Dhiren Patel, PharmD, CDE, BC-ADM, BCACP: Talk to me about the landscape change that we’re seeing. It may be a smaller percentage of those patients because you have some of the advents of these other classes, but what percentage of patients are you seeing with type 2 diabetes who still need to be on a basal bolus insulin therapy?
Stephen A. Brunton, MD, FAAFP: With basal bolus insulin, it has been overly intimidating to many of my colleagues. Thinking after starting, you basically go from a basal insulin to insulin 4 times a day. There is a more logical way that works well, which is to start with 1 bolus dose a day with the largest meal to deal with the largest glucose excursion. And if it’s necessary, then go to twice a day and then finally 3 times a day.
As you mentioned, there has been a bit of an evolution. The use of a GLP1 agonist either in the combination agents or frankly as an add-on at first has been able to give us a way of controlling this with less likelihood of hypoglycemia. We certainly have a lot of patients on basal bolus insulin, but when you have access to a GLP1, that has taken some of the basal bolus marketplace and given a degree of comfort to me and my colleagues.
Robert Busch, MD: Right. We feel the same way. As Stephen mentioned, you have some combinations like basal insulin and GLP together. If the patient can afford that, it’s still the 1 shot, but they’re getting free bolus insulin when they’re upping their basal insulin without hypoglycemia from the GLP. I then do the exact same thing: I never start someone with type 2 diabetes on 4 shots a day, or they’ll put their shoes and socks on, run away, and never come back. I’ll do this, which you do as well: Once they’re on basal insulin, giving the second injection is not that terrible. Giving 3 additional injections is a bigger deal, so I do the exact same thing.
I try to ask them. I say, “We played Sherlock Holmes, and we fixed the fasting sugar. Let’s look at after which meal you’re highest and start with a rapid-acting insulin before that meal and do the same thing.” We’ll try to get the 2-hour readings down to the goal at 140, 160 mg/dL, or whatever that goal would be.
Dhiren Patel, PharmD, CDE, BC-ADM, BCACP: It seems as if we’ve all at least cheated that first shot, and then we may get that second shot on board with the largest meal that they’re doing. We’re trying to mimic physiologic insulin production, so there are some patients for whom we are going to have the potential for 4 shots a day. What are some of the concerns that surface in those situations where you know a patient truly needs a basal bolus insulin, and you’re at 3 to 4 shots a day.
Diana Isaacs, PharmD, BCPS, BCACP, BC-ADM, CDCES: That becomes more challenging. People need it, so 1 of the challenges is getting used to carrying that insulin all the time. I can’t tell you how many patients I have who are on the multiple daily injections. They then come to my office when it’s around lunchtime, and I know they’re going to go eat. I ask, “Do you have your insulin with you?” Then they don’t have it with them, or they don’t even have their meter with them.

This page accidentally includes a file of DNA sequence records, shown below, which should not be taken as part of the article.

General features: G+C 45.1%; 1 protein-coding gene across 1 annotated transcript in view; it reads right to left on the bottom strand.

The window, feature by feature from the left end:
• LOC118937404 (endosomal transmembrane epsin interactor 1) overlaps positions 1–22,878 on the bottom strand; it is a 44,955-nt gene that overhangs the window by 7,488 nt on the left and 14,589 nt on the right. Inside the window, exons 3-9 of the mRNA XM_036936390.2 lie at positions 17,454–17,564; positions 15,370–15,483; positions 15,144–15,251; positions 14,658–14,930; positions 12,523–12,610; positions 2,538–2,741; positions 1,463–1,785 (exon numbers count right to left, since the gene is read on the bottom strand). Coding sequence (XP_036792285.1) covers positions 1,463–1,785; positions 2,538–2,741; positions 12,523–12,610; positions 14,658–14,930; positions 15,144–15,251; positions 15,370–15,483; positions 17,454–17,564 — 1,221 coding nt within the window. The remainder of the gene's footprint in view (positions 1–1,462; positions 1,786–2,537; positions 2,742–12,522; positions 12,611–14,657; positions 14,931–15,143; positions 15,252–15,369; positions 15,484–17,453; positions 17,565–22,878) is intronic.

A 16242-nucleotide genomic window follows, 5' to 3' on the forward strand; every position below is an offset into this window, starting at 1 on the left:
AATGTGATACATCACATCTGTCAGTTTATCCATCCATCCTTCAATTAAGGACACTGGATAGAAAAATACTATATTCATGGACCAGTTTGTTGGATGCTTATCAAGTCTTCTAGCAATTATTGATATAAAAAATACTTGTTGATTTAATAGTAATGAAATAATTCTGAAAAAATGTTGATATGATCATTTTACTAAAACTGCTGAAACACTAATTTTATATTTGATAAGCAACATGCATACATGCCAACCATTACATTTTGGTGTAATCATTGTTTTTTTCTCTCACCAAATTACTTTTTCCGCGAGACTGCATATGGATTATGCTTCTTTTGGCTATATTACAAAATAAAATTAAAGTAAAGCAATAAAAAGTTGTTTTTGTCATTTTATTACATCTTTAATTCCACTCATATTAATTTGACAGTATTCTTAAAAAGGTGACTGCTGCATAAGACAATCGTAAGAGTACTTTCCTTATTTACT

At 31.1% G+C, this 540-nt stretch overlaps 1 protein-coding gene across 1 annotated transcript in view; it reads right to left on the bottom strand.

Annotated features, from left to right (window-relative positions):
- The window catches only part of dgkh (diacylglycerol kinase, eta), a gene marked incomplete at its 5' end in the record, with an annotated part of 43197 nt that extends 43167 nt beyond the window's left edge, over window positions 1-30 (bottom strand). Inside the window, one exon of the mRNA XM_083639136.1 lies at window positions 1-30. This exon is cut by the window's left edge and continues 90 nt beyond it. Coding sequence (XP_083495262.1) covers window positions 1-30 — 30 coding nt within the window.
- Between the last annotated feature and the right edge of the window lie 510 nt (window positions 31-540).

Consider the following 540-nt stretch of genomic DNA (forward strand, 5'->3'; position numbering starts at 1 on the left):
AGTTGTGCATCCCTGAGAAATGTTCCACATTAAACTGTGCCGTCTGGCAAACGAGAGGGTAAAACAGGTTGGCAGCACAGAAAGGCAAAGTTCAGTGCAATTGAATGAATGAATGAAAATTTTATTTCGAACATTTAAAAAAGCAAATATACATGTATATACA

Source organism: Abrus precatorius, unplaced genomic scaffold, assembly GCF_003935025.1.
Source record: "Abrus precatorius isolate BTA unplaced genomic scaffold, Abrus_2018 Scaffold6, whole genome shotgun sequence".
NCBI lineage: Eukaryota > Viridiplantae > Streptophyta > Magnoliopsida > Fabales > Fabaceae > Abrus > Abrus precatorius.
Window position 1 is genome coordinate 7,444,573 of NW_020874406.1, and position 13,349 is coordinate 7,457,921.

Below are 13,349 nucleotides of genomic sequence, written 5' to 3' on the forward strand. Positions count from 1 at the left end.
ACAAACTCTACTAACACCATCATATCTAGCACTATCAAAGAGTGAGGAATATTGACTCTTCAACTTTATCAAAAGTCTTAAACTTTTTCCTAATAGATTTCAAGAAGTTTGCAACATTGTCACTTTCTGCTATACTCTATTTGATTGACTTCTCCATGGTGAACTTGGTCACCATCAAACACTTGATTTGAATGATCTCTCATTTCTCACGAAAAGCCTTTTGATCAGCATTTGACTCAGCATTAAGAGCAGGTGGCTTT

That is a real barrier, and with that more intensive insulin dosing, we also do need more of that monitoring. For many patients, we don’t just give them a set dose, but we might even give them a correction factor. Let’s say their glucose is a bit higher: They can add some insulin, and that adds another layer of complexity because we’re asking them not only to carry their insulin and find a discreet place to take it but also to do these calculations in their head and monitor their glucose to make sure they’re not going too low or too high. We are asking for a lot. It’s a lot to do.
Stephen A. Brunton, MD, FAAFP: You then add onto that carbohydrate counting. People don’t estimate their meals very well, so they’re chasing their glucose half the time. We ask a lot of our patients with diabetes. We need to get some humility in that interaction with the patient.
We [at the Primary Care Metabolic Group] run a conference for chief residents in family medicine on diabetes, and we make them act like they have diabetes. They have to count carbohydrates. They wear pumps, and they have to give themselves insulin when appropriate. They get a sense of recognition of how challenging diabetes can be. Diana, you pointed out all these things we ask patients to do, and it’s no wonder that patients feel overwhelmed. That’s where we can develop a partnership with them and ask them about it. When patients with diabetes come in, I don’t say, “How are you doing?” I say, “What’s the biggest challenge you found in the last week or 2 in the management of diabetes?” That way, we can at least focus our attention into the challenges they’re facing.
Dhiren Patel, PharmD, CDE, BC-ADM, BCACP: I agree. I may be trying to think of a multivitamin or 1 pill a day, and I forget that. When I’m doing a medication recommendation, it’s crazy to me that someone is doing that. I think, “Wow. These are all the things you need to do, and then an addition to some of that.” What’s nice, and we’re going to talk about that in a little bit, is the introduction of diabetes technology. I’m hoping this continues to get elevated. This burden we’ve been putting on the patients may shift to the devices a little more. That’s not to say that it’s going to affect everything. Steve, you’re absolutely right. It is a lot. You make the laundry list of it all: Did you check your feet? Did you do this? Did you do this? Make sure you carry your glucagon. There is a lot, and people are then overwhelmed and then don’t want to do anything. All those things are important to keep in mind, so thank you all.